The Warhawks drove down to the Arkansas 27 and had a chance to win it with a field goal with 40 seconds left. Fortunately for Petrino and the Razorbacks, kicker Jeremy Gener missed the 45-yard attempt, ensuring Arkansas and its coach would avoid the same fate that befell newly named Alabama coach Nick Saban the year before at the hands of the Warhawks in Tuscaloosa.
Arkansas vs. North Texas
The boys from Denton, Texas were as mean as their nickname suggests on this day. Perhaps no game defined the Chad Morris era more than this train wreck.
Not only did the Mean Green embarrass the Hogs on the scoreboard in this 44-17 beating, but they brought irreparable harm to the program as the highlight of a trick punt return played on loop on every sports channel for days on end.
There it was for every recruit to see. Keegan Brewer just acted like he had made a fair catch then took off for a 90-yard touchdown as the undisciplined Razorback special teams turned their backs on him.
Arkansas vs. Portland State, San Jose State, Colorado State, Western Kentucky, Vanderbilt and Missouri
In the glow of the Sam Pittman era, it's hard to even imagine how destitute the Chad Morris era actually was. Those were dark times indeed, but, perhaps out of self preservation, the long list of embarrassing moments and upsets (Can you call them upsets if Morris is the coach?) had been forced from memory.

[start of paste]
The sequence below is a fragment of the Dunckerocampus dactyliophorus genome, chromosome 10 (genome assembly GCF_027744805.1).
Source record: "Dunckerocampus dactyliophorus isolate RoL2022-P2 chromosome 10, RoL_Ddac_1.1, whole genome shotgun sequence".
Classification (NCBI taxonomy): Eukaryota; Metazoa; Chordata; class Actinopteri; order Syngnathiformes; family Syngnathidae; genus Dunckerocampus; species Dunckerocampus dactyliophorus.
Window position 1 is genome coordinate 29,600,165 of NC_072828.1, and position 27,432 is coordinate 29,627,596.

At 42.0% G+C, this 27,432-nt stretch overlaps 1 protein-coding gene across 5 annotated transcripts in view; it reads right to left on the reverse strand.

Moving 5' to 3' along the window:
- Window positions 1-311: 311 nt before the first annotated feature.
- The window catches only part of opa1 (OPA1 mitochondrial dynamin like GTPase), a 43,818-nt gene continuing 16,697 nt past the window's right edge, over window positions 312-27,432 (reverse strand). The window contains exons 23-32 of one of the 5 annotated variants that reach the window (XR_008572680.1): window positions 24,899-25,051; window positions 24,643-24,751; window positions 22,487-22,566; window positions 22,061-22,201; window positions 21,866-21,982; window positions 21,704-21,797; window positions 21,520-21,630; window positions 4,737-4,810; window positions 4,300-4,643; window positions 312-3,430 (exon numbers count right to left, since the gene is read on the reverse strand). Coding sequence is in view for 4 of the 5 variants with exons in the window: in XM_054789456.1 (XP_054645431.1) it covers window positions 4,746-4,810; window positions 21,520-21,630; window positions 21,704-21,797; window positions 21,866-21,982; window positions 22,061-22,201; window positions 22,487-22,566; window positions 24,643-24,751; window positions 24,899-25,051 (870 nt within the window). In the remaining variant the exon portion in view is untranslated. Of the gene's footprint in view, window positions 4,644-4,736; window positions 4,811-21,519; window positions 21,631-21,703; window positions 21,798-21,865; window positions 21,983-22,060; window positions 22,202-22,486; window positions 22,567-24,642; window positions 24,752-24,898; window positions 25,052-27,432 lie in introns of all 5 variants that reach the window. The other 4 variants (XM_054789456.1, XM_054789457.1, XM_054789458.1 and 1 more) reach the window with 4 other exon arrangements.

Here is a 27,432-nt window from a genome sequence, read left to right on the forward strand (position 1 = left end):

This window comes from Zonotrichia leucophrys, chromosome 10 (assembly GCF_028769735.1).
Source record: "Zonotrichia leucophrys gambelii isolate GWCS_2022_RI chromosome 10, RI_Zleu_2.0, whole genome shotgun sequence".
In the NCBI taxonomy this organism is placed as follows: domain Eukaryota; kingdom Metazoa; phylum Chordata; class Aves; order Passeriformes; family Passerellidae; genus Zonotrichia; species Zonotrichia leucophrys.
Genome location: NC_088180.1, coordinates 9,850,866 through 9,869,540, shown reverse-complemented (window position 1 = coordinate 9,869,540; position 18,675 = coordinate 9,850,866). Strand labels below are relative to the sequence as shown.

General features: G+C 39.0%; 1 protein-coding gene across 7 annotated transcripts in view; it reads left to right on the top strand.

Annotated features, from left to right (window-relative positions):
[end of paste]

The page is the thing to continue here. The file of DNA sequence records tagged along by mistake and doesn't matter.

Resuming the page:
It feels even more jolting looking back than it did in the moment.
While Portland State is technically a win, can anyone consider a 20-13 home victory over an FCS school that struggles to compete in the Big Sky a victory?
All the rest on the list were prominent losses.
Arkansas lost to a Colorado State team that was firmly affixed to the ESPN Bottom 10 rankings along with San Jose State as one of college football's worst programs.
When Arkansas finally managed to avenge the loss in what would be the last of four wins from the Morris era, what happened next was more shameful than if the Razorbacks had just lost the game.
By the time former Razorback quarterback Ty Storey showed up to get even with Morris as quarterback of the Western Kentucky Hilltoppers, Arkansas fans were so fed up that some admitted to cheering on Storey, hoping that his vindication would also bring an end to the nightmare.
It did. Morris was fired soon after.